It should be noted that not all 자동사 has a state after its action has completed. For example, "자다" does not have a state after the action "자다" is completed. If a person stops sleeping, he can only be awake. Similarly, "쉬다" does not have a state after the action "쉬다" has completed. A person who has stopped resting is naturally doing something else. Hence, expressions like "자 있다" and "쉬어 있다" are grammatically wrong.

It is alright if you don't quite understand what is written above. My main objective of reproducing what our teacher had taught us in class is more to illustrate the amount of linguistic knowledge that can be harboured by an innocent-looking grammar like "<동작동사>아/어 있다". I would probably not have known so much if our teacher is just another language teacher. Mr Yim only teaches foreigners like us, twice a year, during the summer and winter term-break. During normal school term, he teaches native Korean students Korean language (국어, 國語).

Before the end of his daily lesson, he always encouraged us to ask him challenging questions. He seemed to be able to answer every question thrown at him with aplomb. His Korean language lesson was always very intellectually stimulating and I counted that as a blessing.

While our teacher may look quite knowledgeable, there was something he stumbled upon. He didn't quite know how to pronounce "Wierzbicka". So he asked Patrick if he knew. Just then, our Polish classmate, also by the name of Anna, returned from her break. If there was anyone who knew how to pronounce the name correctly, it surely had to be her. She pronounced "Wierzbicka" several times but I could not pick up the pronunciation well. "Bicka" is easy but "Wierz" is kinda way out of any pronunciation which I am accustomed to.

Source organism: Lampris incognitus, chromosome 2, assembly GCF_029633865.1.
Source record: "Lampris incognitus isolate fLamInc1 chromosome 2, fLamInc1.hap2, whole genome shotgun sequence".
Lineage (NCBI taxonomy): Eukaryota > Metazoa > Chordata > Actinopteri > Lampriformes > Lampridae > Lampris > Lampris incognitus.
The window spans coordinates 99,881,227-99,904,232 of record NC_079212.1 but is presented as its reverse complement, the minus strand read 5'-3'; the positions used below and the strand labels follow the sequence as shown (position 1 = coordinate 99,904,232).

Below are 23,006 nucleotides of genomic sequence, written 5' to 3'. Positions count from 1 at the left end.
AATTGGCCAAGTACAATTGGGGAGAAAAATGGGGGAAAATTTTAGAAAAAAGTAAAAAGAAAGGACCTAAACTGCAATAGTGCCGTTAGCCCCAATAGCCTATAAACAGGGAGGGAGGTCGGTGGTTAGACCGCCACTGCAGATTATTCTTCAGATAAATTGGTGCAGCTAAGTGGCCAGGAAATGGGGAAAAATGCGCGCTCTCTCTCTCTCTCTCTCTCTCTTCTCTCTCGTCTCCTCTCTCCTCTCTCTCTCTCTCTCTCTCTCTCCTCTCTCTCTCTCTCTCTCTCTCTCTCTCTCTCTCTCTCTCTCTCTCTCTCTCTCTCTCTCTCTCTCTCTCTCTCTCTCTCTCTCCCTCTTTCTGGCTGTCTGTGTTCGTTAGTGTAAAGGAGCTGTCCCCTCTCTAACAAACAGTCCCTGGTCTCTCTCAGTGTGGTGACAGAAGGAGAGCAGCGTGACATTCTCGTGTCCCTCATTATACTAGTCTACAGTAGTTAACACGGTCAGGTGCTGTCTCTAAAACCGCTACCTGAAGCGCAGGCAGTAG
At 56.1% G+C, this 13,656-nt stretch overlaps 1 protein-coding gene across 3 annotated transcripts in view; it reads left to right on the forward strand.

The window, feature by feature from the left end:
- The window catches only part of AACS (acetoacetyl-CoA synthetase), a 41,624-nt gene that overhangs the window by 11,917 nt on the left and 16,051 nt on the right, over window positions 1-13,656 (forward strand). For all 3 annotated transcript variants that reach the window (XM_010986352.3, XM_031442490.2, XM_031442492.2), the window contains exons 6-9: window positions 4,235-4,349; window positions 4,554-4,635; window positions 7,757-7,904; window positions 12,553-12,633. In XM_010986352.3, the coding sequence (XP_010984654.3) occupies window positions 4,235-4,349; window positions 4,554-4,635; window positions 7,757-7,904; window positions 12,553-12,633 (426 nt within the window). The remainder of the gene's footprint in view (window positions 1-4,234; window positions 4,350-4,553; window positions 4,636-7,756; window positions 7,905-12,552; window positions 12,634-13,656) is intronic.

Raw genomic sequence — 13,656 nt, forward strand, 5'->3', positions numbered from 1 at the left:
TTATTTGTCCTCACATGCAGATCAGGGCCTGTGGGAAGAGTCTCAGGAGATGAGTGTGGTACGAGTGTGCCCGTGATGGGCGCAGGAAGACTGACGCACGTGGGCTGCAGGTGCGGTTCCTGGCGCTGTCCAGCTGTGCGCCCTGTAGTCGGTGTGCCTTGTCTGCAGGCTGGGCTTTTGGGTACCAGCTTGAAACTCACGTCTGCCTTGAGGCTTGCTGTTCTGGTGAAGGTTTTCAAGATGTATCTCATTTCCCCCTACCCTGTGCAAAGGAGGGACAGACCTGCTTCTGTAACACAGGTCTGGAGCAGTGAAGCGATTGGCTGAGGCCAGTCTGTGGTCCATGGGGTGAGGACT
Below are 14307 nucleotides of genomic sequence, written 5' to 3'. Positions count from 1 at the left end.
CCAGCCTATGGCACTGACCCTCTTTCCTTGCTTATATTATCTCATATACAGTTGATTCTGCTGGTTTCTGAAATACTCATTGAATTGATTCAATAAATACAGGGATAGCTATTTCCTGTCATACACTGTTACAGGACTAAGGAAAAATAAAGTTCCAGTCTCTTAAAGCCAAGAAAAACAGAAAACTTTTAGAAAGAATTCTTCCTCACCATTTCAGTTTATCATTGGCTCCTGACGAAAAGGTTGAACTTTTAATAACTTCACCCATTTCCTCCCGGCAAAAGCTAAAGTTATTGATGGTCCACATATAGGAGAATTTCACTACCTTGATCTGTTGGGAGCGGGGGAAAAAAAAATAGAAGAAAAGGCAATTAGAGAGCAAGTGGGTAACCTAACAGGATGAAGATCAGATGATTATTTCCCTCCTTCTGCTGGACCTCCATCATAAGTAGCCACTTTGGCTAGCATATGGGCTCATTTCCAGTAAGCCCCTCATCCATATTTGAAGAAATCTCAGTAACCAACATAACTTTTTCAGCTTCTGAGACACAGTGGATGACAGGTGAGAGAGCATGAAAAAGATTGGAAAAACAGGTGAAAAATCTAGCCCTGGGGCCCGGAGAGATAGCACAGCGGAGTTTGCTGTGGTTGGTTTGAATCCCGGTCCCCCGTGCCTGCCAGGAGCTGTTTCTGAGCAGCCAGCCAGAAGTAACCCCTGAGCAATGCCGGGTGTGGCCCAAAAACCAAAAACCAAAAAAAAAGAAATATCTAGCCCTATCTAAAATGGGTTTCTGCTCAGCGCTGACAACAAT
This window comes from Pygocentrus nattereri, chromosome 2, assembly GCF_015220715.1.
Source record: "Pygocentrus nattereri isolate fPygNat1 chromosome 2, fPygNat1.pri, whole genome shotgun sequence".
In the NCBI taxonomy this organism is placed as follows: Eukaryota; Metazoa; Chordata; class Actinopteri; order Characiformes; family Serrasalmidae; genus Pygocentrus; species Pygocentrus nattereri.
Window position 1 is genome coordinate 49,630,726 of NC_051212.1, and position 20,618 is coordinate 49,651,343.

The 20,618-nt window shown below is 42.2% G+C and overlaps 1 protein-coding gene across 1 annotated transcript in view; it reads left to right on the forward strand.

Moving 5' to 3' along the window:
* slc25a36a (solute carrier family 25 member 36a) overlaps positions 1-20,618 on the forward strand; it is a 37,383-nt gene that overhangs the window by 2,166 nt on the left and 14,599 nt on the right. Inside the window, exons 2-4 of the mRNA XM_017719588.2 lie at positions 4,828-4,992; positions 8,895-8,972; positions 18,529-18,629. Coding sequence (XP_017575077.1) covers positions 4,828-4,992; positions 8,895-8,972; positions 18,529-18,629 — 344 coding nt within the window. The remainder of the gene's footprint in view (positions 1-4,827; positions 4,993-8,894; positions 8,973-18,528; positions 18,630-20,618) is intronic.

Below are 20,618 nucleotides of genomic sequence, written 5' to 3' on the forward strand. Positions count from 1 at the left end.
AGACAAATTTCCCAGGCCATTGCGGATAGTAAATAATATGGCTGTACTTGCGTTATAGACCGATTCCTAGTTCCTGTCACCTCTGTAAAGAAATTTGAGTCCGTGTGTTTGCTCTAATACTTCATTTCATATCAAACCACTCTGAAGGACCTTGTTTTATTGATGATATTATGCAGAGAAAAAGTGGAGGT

1. I've always wanted to know why 있다 was at the end od some verbs/situations... My korean friends have trouble explaining it.

    Now I know what's going on with all the 있다s *^^*

    고마워요 ^^

  2. 후아~~좀 헷갈려요 ㅜ.ㅜ

    혹시 난 칠문 있어요..
    - "도서관에 가 있다" it the same when we say I'm in the library(도서관에 있어요)?
    - I ever heard bout (-고 있다) when someone says
    바닥에 누워 있다 and 바닥에 눕고 있다
    뭐가 달라요?

    ㅠ.ㅠ 한국어는 왜 이렇게 어려워요 ㅠ.ㅠ
    어렵지만 재미있어요 ^ ^
    전 한국어 너무 못해사 알고 싶은 것 너무 많이 있어요...


  3. Tata,

    I am not too sure if I fully understood it but this is how I see the difference between ~아/어 있다 and ~고 있다.

    First, ~아/어 있다 describes a state where there is no action while ~고 있다 describes a state of continuing action. ~아/어 있다 can be used to describe both animate and inanimate subject while ~고 있다 can only be used to describe animate suject since inanimate subject cannot be found in a state of doing something.

    Second, when ~아/어 있다 is used to describe an animate subject, it may carry some nuances. For example, perhaps something may have happened to the subject, if not he or she would not be still staying in the library or lying on the ground. It is only natural for us to query why an animate subject is "actionless". On the other hand, ~고 있다 does not carry such nuances. What is there to query when an animate subject is in the midst of doing something?

    Please take my comment with a pinch of salt. If it makes sense use it but if it doesn't, I am happy to be corrected.

  4. thanks a lot for the explanation ^ ^ it's really helpful..especially animate and inanimate subject ^ ^

    Gotta hear a lot to get used with it :D

  5. thanks for sharing... i also never thought that 있다 was not as simple as it seems. ^^